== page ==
Molecular-dynamics (MD) simulation studies have been performed that support and extend elements of the proposed mechanism for alginate transport. These began with an assessment of the stability of the highest resolution structure AlgE-1.9 in a model of a bacterial outer membrane. An initial configuration was generated by coarse-grained (CG) self-assembly simulation, allowing a tertiary lipid mixture of phosphatidylethanolamine, phosphatidylglycerol and cardiolipin (CL; 4:2:1 molar ratio) to spontaneously form a bilayer within which the protein inserted. This is a simplified model of the asymmetric outer membrane of Gram-negative bacteria in which the inner leaflet is composed of phospholipids (including CL) while the outer leaflet is almost exclusively composed of LPS (Osborn, 1969). CL and LPS are anionic, with total negative charges of −2 and −4, respectively. We therefore expect CL to bind in similar sites to LPS. This approach has been used successfully before (Baaden & Sansom, 2004). The protein remained stable in the bilayer for the duration of each simulation. Analysis of an extended 1 µs CGMD simulation indicated some local bilayer deformation close to the protein, with no significant increase in deformation in the region of the shorter S5 and S6 β-strands (Supplementary Fig. S7). This is consistent with the suggestion that Phe187 and Tyr190 on L4 extend the hydrophobic surface of the protein, allowing it to function in the membrane in a monomeric form rather than in the trimeric state observed for OmpF (Cowan et al., 1992), for example, that has equivalent short β-strands. Further analysis of protein–lipid interactions yielded specific CL protein binding sites (Supplementary Fig. S7). These CGMD simulations provided an equilibrated protein-bilayer system for conversion to atomistic resolution (preserving the crystal structure of the protein) for further analysis (Stansfeld & Sansom, 2011; Supplementary Fig. S7).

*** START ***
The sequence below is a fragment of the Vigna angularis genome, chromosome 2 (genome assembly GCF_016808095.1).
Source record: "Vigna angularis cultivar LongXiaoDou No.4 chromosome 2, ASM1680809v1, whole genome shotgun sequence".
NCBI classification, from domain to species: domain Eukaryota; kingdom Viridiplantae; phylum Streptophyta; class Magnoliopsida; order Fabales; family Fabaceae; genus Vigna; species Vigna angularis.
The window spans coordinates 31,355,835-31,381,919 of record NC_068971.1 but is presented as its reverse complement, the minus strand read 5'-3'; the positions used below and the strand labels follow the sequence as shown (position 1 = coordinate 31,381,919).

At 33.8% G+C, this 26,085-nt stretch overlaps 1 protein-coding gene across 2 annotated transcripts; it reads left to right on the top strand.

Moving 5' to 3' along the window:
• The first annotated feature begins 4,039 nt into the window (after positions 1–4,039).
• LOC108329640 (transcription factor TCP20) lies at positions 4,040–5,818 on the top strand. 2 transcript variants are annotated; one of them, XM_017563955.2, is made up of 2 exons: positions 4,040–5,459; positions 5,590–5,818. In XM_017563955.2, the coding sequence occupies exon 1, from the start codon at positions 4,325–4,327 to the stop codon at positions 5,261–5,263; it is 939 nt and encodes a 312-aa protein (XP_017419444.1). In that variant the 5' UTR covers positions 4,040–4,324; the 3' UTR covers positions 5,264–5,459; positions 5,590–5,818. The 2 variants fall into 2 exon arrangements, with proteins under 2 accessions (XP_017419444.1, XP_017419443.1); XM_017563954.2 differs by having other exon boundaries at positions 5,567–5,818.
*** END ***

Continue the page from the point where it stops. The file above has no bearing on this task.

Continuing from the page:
3.6.3. Molecular dynamics involving citrate
The simulations presented here are based on the highest resolution structure AlgE-1.9, with the T8 loop (P-gate) inserted either as random coil (referred to here as T8-disordered) or as an ordered structure (T8-ordered; see §2 for full details). Three atomistic simulation systems were generated to assess the behaviour of the T8 loop and how citrate interacts with the protein. A simulation of the citrate-bound form, with the T8 loop initially in the ordered conformation (citrate–T8-ordered), was performed to evaluate the influence of the bilayer on the proposed P-gate `closed' conformation. An equivalent simulation with T8 modelled initially as a random coil, corresponding to the P-gate `open' state (citrate–T8-disordered), was performed for comparison. Finally, a T8-ordered apo simulation was performed in the absence of citrate (apo T8-ordered).